the tongue- knows only- sixty breaths before it lives, before it dies

The tongue 
remembers
all the death
it has tasted.
It teaches us the
name and memory
of things.
The aquae of
the womb’s ocean
as it dries in the
first gasp of air.
The vitae
coughing out
so the lungs
can start its
invisible cycles
of dying
and renewing.
The taunt
of the nose
denying forever
the tongue’s
right to taste
the light of light,
claiming
the invisible
for itself,
the visible
for the eyes
and the mortal
for the body’s
flapping corpus.
The sal of flesh
as it tastes the
lechum of breast.
The tongue knows
the Unami of vowels
before the first words
spoken and heard.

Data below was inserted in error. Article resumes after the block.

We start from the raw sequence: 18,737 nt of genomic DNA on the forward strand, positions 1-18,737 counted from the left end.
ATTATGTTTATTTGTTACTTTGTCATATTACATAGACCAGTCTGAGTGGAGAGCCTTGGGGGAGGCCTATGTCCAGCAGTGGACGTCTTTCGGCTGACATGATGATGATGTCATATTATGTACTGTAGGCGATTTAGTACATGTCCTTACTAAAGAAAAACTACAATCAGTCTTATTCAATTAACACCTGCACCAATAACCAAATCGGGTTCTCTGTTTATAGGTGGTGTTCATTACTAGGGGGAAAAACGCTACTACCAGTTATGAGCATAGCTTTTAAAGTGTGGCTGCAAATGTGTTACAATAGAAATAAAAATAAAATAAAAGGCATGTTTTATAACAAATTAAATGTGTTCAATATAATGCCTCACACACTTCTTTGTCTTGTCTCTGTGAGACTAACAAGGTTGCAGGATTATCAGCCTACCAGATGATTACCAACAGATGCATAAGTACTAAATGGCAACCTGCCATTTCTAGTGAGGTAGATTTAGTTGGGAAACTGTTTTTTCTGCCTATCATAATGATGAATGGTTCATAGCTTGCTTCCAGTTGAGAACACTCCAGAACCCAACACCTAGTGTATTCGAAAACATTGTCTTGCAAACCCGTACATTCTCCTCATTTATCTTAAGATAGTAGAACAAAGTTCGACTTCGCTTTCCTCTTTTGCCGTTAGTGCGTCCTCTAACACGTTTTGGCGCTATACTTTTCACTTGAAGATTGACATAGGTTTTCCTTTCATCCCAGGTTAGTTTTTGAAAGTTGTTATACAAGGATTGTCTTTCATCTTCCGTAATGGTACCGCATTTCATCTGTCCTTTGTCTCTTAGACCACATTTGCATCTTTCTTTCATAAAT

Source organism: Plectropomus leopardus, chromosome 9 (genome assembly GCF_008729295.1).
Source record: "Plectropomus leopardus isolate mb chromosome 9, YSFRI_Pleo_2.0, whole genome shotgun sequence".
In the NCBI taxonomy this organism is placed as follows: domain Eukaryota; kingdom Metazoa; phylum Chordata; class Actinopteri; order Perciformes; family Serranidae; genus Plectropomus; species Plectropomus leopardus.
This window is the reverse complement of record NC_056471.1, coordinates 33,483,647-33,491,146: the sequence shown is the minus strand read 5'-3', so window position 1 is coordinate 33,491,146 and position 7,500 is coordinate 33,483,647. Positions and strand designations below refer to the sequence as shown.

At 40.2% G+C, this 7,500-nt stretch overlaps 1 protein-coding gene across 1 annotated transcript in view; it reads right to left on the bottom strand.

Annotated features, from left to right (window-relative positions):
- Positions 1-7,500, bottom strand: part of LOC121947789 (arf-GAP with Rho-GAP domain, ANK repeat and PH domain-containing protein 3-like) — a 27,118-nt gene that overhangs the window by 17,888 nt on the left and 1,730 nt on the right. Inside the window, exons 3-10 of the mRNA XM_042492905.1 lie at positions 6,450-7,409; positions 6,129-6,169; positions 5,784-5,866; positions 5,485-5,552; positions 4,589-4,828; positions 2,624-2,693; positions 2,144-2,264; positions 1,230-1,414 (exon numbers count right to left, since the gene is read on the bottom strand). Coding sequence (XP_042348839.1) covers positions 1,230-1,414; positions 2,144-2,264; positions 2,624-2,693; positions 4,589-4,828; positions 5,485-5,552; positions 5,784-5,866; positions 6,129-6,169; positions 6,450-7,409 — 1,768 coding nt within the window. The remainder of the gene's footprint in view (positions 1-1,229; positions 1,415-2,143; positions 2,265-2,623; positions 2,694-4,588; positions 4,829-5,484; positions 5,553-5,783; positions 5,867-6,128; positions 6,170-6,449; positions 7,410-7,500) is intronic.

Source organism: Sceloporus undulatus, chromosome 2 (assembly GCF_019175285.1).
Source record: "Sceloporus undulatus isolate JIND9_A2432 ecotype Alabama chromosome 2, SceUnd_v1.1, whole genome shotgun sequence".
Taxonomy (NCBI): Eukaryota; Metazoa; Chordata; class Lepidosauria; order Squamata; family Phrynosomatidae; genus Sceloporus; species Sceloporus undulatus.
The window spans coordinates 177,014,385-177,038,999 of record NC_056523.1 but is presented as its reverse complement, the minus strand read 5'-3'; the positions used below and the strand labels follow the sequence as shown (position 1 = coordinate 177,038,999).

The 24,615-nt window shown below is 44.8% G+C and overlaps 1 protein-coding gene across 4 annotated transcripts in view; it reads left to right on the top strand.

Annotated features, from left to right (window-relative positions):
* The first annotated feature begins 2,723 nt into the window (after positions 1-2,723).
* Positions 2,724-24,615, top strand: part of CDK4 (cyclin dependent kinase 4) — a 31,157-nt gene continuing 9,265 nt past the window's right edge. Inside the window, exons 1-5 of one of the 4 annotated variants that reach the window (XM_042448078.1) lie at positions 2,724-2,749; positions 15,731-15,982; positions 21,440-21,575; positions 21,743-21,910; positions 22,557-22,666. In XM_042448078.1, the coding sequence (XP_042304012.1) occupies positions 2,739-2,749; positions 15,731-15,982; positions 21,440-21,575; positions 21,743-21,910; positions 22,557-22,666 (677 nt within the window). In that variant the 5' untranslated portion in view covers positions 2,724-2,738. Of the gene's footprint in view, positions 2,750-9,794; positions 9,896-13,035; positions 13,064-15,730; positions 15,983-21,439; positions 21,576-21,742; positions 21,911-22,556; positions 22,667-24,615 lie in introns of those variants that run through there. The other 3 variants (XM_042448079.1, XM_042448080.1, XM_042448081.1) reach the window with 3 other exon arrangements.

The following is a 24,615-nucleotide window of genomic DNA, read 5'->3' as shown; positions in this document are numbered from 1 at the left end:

The sweetness of
the first thought
before it dries in the
sourness of memory.
That the first honeyed
almond greeting is refined
from bitter goodbyes.
That leaving home
tastes like oranges.
That love tastes like chocolate
and the newborn like rice.
The tongue knows
from its time with the ocean
that the smell of death
usurps the silence
of a mother’s caress,
the waves of all her
sobs and tears
until the sweet salt
is the last everything
it only always knew.